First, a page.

Lightning rookie Boris Katchouk stands tall in fight with 6-foot-9 Zdeno Chara

TAMPA — Lightning rookie forward Boris Katchouk picked quite an opponent for his first regular-season NHL fight.

In the final minutes of the Lightning’s 4-1 win over the New York Islanders on Monday night, Tampa Bay’s fourth line was working resiliently on the forecheck when Islanders defenseman Zdeno Chara saw Katchouk buzzing behind the net and launched the shaft of his stick to Katchouk’s head.

Katchouk’s head jerked back from the impact, but he immediately spun around and threw a right jab right into Chara’s chest.

The tale of the tape — Chara is 6 feet 9 and 250 pounds, and Katchouk is 6-2, 206 pounds — would say this was a mismatch. But Chara, a future Hall of Famer who fought Pat Maroon seconds after Monday’s puck drop, clearly sparked the fire in the 23-year-old.

Chara initially swung Katchouk to his knees, but Katchouk fought back to his feet and wrestled Chara down to the ice by grabbing his legs from under him.

“I asked Bo, ‘Did you know who that was?’” Lightning coach Jon Cooper said. “He was like, ‘Yeah, I knew.’ So you got to give the kid credit. That’s a big fella to go against there, but good for him. He’s brand new to the league and to do that and stuck up for himself. You definitely saw on his way off the ice, he was pretty fired up. So I guess I do get a kick out of that.”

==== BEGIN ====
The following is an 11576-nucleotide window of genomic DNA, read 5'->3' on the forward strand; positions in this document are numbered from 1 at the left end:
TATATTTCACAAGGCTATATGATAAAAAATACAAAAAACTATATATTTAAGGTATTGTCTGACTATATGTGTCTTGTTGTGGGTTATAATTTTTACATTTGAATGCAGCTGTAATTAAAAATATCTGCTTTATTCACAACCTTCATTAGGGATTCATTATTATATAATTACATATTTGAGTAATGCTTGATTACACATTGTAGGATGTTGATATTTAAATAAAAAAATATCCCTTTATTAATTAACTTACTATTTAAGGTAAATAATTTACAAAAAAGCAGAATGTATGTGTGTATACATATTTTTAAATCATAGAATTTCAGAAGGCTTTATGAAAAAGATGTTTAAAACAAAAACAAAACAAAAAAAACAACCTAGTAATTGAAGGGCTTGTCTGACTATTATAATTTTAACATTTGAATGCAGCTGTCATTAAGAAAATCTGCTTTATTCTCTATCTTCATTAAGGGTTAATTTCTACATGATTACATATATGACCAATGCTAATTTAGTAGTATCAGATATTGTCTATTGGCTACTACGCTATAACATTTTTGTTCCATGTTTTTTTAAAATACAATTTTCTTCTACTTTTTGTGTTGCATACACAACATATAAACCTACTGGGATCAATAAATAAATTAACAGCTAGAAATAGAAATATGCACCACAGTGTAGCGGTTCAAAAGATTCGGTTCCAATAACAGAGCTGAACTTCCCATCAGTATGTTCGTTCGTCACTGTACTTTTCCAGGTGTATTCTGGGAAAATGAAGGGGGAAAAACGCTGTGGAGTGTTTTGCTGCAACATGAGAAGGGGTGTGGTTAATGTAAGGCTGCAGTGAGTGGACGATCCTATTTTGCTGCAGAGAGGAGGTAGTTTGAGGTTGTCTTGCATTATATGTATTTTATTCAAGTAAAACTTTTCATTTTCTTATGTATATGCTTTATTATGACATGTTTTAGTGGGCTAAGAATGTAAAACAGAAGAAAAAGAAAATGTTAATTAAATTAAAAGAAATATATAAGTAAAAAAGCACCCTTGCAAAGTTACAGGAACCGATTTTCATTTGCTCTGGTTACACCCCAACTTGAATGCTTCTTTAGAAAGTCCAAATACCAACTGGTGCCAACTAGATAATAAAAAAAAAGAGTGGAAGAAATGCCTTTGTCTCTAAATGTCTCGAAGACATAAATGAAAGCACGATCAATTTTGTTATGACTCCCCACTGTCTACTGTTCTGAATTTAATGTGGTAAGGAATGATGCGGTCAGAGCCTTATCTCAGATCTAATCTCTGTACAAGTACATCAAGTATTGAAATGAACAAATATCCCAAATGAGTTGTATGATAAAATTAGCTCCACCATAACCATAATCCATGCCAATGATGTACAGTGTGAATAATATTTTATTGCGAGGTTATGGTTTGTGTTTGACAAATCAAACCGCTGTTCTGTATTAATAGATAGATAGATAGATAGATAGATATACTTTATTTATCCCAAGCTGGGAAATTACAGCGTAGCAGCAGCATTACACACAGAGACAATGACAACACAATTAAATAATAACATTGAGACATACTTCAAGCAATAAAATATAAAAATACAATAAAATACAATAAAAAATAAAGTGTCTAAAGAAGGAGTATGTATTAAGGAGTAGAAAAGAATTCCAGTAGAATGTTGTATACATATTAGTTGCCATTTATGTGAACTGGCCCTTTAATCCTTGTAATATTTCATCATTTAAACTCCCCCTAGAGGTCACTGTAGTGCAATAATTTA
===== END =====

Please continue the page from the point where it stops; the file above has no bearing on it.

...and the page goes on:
Katchouk, who is just six games into his NHL career and was in his second game back from injury, made a strong impression in the preseason with his relentlessness. He’s starting to find his footing on the Lightning’s fourth line alongside Ross Colton and Taylor Raddysh, who were both teammates at AHL Syracuse.

Katchouk also dropped gloves with Florida‘s Sam Bennett in a preseason game last month. And Monday’s fight certainly earned some stripes for Katchouk from the Lightning veterans.

“That’s just being engaged in the game, showing your emotions and sticking up for yourself there,” defenseman Ryan McDonagh said. “He’s a young player trying to work his way here and find his way in the game and if he brings energy like that, he’s going to have himself a great, successful career.

“So I think he’s improving every game. All those guys back there realizing how hard it is to work, what’s expected of them in our system, and just bringing the energy that goes along with it.”

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